PARIS (Reuters) - A probe into a series of engine failures on Airbus’s smallest jet, the A220, is studying whether a software change set off unexpected vibrations that damaged fast-moving parts and forced three emergency landings, people familiar with the case said.
The airline Swiss briefly halted its fleet of A220 jets for checks on Oct 15 after a third flight in as many months was forced to divert with engine damage. Engine maker Pratt & Whitney also expanded checks on similar engines worldwide.
Investigators are focusing their attention on recent changes in engine software that may have caused parts that compress air inside the engine to be set in a way that caused mechanical resonance or destructive vibrations, two of the people said.
Neither the aircraft nor the engine has been grounded but pilots have been told to avoid certain combinations of thrust settings and altitude to avoid the risk of a new problem until the root cause of the three Swiss engine failures can be found.
A third source said it may take until December to confirm the cause, while other scenarios have also not been ruled out.
Airbus, which was starting a Pacific tour to promote the A220 on Thursday, had no immediate comment on the investigation.
Officials at the U.S. National Transportation Safety Board (NTSB), which is leading an investigation into the recent failures involving the U.S.-built engine, declined comment.
The European Union Aviation Safety Agency (EASA) said it was monitoring the situation closely and coordinating with the U.S. Federal Aviation Administration.
The head of Pratt & Whitney parent United Technologies (UTX.N) said earlier this week it was working on finding the cause and remained confident in the new fuel-saving engine.
“Clearly, any time you get an issue like this, we’re on top of it. The guys are working through it,” Chief Executive Greg Hayes told analysts on a conference call.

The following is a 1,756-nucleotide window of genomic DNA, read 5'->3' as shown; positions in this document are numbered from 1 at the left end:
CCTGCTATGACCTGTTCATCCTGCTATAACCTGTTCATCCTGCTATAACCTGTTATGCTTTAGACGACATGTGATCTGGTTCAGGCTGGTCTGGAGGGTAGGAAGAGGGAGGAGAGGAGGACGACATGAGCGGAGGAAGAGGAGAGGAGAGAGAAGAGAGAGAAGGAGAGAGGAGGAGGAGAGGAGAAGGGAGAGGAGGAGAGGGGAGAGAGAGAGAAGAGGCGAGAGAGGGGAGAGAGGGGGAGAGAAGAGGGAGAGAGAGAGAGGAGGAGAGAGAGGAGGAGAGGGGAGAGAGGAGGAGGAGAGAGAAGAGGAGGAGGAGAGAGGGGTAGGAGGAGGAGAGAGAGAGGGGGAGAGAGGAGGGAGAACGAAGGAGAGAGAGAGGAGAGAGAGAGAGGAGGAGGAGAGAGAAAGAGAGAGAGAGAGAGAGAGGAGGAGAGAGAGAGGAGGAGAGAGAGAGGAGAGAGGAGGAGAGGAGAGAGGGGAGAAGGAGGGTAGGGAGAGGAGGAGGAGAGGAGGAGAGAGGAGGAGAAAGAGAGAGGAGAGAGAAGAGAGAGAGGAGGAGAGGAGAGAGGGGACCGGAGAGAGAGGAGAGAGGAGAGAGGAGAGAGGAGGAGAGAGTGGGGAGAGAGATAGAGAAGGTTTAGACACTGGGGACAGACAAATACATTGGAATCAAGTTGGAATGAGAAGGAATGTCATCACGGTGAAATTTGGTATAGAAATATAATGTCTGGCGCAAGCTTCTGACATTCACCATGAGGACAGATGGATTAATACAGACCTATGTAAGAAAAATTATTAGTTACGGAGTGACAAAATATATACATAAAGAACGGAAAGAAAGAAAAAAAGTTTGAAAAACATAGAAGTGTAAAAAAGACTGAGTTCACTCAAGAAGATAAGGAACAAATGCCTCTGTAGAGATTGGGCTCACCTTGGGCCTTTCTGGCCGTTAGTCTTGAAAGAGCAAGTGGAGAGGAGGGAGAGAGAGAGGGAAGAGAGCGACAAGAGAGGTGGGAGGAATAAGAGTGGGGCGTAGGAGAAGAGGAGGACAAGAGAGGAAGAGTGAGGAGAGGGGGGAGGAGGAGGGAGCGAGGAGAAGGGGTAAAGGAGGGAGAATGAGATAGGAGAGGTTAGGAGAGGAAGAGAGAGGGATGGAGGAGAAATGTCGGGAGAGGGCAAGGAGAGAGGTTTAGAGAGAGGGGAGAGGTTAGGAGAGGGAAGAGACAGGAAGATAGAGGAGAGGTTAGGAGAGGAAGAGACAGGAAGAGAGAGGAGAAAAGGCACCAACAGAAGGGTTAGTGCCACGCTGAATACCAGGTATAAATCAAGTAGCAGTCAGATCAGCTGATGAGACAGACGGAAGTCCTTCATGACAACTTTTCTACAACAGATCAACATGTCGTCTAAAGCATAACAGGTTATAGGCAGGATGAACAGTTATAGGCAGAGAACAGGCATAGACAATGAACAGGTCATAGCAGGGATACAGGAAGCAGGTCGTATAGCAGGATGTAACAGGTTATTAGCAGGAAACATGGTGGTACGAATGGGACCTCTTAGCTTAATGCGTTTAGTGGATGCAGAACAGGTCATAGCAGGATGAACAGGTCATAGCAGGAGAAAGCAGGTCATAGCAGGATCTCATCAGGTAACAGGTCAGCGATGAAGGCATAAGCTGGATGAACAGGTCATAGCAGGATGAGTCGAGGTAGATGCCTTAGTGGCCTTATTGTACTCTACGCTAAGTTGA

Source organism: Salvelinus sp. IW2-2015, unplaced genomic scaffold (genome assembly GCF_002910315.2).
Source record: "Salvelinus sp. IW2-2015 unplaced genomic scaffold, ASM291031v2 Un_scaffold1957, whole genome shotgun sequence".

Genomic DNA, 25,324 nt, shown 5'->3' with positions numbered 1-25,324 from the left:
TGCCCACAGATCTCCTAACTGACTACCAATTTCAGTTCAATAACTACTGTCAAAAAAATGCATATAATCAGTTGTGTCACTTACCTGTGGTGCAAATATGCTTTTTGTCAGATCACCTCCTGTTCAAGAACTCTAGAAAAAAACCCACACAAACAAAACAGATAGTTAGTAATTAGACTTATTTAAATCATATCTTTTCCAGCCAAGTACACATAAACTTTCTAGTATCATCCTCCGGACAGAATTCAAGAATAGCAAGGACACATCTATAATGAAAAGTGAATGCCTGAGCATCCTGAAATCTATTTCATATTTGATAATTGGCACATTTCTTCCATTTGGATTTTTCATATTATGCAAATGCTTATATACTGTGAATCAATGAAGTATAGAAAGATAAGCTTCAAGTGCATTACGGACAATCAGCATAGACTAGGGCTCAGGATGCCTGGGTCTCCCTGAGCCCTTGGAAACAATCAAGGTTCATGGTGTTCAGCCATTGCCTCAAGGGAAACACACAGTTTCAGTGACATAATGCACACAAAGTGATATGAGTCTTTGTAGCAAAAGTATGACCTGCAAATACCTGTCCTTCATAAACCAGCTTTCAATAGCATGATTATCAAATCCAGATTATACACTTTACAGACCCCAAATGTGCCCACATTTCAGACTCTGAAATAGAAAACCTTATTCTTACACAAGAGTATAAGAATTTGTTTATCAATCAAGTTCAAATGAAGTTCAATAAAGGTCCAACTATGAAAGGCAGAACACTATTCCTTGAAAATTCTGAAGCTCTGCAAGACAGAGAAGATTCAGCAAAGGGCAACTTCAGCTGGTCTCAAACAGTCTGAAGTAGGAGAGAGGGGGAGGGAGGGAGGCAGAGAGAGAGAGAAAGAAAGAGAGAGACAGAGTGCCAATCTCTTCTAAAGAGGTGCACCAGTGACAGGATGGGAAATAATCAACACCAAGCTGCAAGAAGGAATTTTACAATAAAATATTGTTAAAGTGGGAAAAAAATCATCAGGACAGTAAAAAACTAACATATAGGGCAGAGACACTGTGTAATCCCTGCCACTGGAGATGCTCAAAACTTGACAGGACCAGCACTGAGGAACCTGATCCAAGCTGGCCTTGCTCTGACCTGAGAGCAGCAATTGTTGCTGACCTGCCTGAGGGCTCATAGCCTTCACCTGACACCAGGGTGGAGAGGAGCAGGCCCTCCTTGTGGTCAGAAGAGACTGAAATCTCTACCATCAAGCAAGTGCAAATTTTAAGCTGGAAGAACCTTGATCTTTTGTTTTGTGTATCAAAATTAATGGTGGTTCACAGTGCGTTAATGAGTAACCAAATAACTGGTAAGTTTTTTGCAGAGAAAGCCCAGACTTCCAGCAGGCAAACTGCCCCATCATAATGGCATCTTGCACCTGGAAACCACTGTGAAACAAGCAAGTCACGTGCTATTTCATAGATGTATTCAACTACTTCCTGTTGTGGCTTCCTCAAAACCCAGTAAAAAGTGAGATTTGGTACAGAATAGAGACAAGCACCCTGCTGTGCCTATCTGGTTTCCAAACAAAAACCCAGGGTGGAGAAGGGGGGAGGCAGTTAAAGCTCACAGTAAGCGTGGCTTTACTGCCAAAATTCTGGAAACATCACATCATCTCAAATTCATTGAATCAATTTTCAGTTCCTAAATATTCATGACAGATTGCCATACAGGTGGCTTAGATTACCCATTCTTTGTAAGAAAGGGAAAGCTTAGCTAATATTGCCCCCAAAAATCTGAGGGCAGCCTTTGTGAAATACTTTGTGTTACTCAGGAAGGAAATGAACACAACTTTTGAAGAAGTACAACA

Nobody was hurt in the three incidents, which all took place while flying over France between London and Geneva. But parts from two of the engines were found on the ground.
France’s BEA air accident agency has launched a rare appeal for 150 volunteers to help look for a key component from one of the Swiss engines in a wood in eastern France in coming weeks.
Pratt & Whitney set off a chain reaction of new aircraft designs or upgrades when it announced its new Geared Turbofan engine in 2008, promising 16% fuel savings. But it has wrestled with a spate of performance or reliability problems and delays.
However, although software problems can take time to fix, experts say there are better chances that they can be rectified with a software update rather than forcing a new part design.
Formerly known as the CSeries, the 110-130-seat A220 was designed by Canada’s Bombardier (BBDb.TO) and was one of the first to adopt the new Pratt & Whitney technology. Bombardier sold the program to Airbus last year due to heavy losses.
It now sits just under the European planemaker’s A320 range which also offers a version of the same family of engines designed by Pratt. The Airbus version of the engines is not affected by the recent problems and is not subject to checks.
Some competing Brazilian aircraft, the Embraer 190/195-E2, have also been subject to the engine checks but are reported to use a different version of the software from the larger A220.
Additional reporting by David Shepardson; Editing by Alexandra Hudson